And he did it so well that his most popularly famous work, his so-called "last theorem,"went unproven for 358 years! I won't pretend to understand all the theory behind it, but the gist is that he jotted down in the margins of a book on math (which he was presumably reading for fun) that he had just come up with a "truly marvelous proof" of the theorem that no three positive integers a, b, and c can satisfy the equation an + bn = cn for any integer value of n greater than two.

Geez, my head hurt just writing that.

Anyway, the kicker here is that according to his scribble, he didn't have room to write out the entire thing in the margins. And if he wrote it down anyplace, it was lost to the annals of time.

That meant that, I dunno, nearly 20 generations--did I mention that math isn't my strong suit?--of mathematicians spent the years between 1637, the year of his scribble, and 1995 trying to prove it.

I appreciate the intellectual challenges and pleasures of attacking a problem. I do not appreciate the pleasures of doing math, however. But in the end, I have to applaud a guy who does massive theoretical equations in his spare time for fun--and kept thousands of professionals busy for centuries after his death. Everyone needs a hobby.

Monday, August 15, 2011

Watershed years

The story of the Iranian revolution is a good one, regardless of what angle you're approaching it from. The most recent depiction I was exposed to was the excellent "Persepolis," which told at least part of that story through the eyes of a woman who grew up there.

The animated film was a novel approach and drew me in from the first frame. It captured the angst and ambiguity of someone who loved her country but was torn about the way it was developing.

That same ambiguity is what intrigues me so much about this project: A video game called "1979" that, according to its developers, aims to embrace the gray areas. They intend to tell the story through multiple viewpoints, handing off a narrative "baton" to a different character in a different part of the Iranian world at the end of each segment.

Moreover, it will use a "sandbox" approach to advancing the plot, in which players can use any means at their disposal to solve a problem. Sometimes you run, sometimes you negotiate, sometimes you shoot the hostage.

This, Khonsari explains, is where gameplay shifts to include some morally ambiguous elements of diplomacy, stealth and bartering. Each time the baton passes to a new character, the style of gameplay changes, too. Some characters will focus more on action, while others will feature vehicles and puzzle-solving.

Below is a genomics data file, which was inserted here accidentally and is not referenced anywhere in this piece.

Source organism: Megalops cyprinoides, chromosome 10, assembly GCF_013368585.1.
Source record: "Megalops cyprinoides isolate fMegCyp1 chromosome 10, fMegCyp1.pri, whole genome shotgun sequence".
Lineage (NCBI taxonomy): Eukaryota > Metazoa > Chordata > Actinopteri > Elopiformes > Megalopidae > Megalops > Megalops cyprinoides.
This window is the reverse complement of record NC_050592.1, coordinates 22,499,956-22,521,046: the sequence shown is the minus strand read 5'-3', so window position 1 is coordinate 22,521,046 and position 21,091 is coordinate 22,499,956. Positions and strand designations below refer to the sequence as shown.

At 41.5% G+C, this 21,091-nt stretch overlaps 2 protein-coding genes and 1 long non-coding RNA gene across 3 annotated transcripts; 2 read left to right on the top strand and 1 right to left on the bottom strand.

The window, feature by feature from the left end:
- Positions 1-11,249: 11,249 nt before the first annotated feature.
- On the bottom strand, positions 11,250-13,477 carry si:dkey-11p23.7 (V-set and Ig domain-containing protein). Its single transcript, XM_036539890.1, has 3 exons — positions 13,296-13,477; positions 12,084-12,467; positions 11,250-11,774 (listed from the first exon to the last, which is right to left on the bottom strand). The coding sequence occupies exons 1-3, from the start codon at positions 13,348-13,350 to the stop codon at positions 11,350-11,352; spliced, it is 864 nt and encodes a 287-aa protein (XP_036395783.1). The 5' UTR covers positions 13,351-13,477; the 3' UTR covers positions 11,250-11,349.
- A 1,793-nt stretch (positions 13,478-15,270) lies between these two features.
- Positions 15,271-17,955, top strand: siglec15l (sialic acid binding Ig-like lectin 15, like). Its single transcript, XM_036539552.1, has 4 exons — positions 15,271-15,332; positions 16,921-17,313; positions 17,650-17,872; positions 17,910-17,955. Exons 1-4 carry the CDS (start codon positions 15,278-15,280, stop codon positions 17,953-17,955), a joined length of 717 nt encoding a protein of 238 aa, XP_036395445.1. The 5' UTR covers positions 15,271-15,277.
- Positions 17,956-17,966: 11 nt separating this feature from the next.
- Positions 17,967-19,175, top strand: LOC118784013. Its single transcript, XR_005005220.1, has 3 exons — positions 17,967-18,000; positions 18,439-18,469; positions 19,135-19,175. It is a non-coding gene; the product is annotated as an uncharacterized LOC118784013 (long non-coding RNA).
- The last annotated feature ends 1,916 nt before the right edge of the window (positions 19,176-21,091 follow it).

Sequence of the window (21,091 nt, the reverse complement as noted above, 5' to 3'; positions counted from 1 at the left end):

"Not everyone you meet is going to be helpful," he said. "There are going to be aspects of bribery, making exchanges and turning a blind eye to really bad stuff so you can get the job done.

"Maybe, in order to get the group there, you need to sacrifice some stragglers and let them get captured so the others can get away. And then you'll have some extreme choices to make when you get to Tehran: Are you going to invade the embassy, guns blazing, to try to get the hostages back? Or are you going to try to protect the embassy from the Americans?

"People who might not be completely familiar with the game world look at fancy graphics and polished gameplay and say 'this is cutting edge,' " he continued. "But from what I've seen, it's still quite basic. Very much a checkers mentality -- red against black, good against evil. I'm interested in having good and evil within the same character, and for you to experience both. I think that's true to life, and I think you can design a game around that, too."
Interesting. It's possible that this caught my attention more than it would otherwise, simply because I live a few hundred miles from Tehran. But I'm curious to see whether the game's creator--who grew up during the Iranian Revolution--can pull it off. I love games with great stories, like "Mass Effect", and with a fascinating real-life story to build on, I'm curious to see whether "1979" can turn great history into a great, immersive experience.

Sunday, August 14, 2011

The way the ball bounces

So, yeah, the DARPA test didn't really go the way they wanted. Bummer. I hope they give it another shot.

But meanwhile, another interesting (if unrelated and considerably less explosive) scenario is afoot. The Big 12 Minus Two is now Minus Another One, as Texas A&M makes a play to join the SEC.

What does that mean for the University of Kansas? Good question. As a fan who grew up during the Big 8 era, I would be bummed if the geographic rivalries that made the conference special disappeared into a half-dozen other conferences.

KU's performance in the two big NCAA revenue sports--men's football and basketball--should be enough to make it attractive to any of the remaining power conferences. Basketball is a no-brainer. The football program's occasional brushes with greatness are enough to make money.

But even leaving geography out of the equation, I have no idea where they would be the best fit. KU roughly fits the profile of a Big 10 state school, I guess, but neither the Big 10 nor KU have been anything more than lukewarm about that idea. The ACC has a lot of other good basketball schools. Maybe my vote is with the PAC-10 (or Pac-16, whatever it is now), which would possibly bring the In-Laws of the Blog into the fold as KU fans.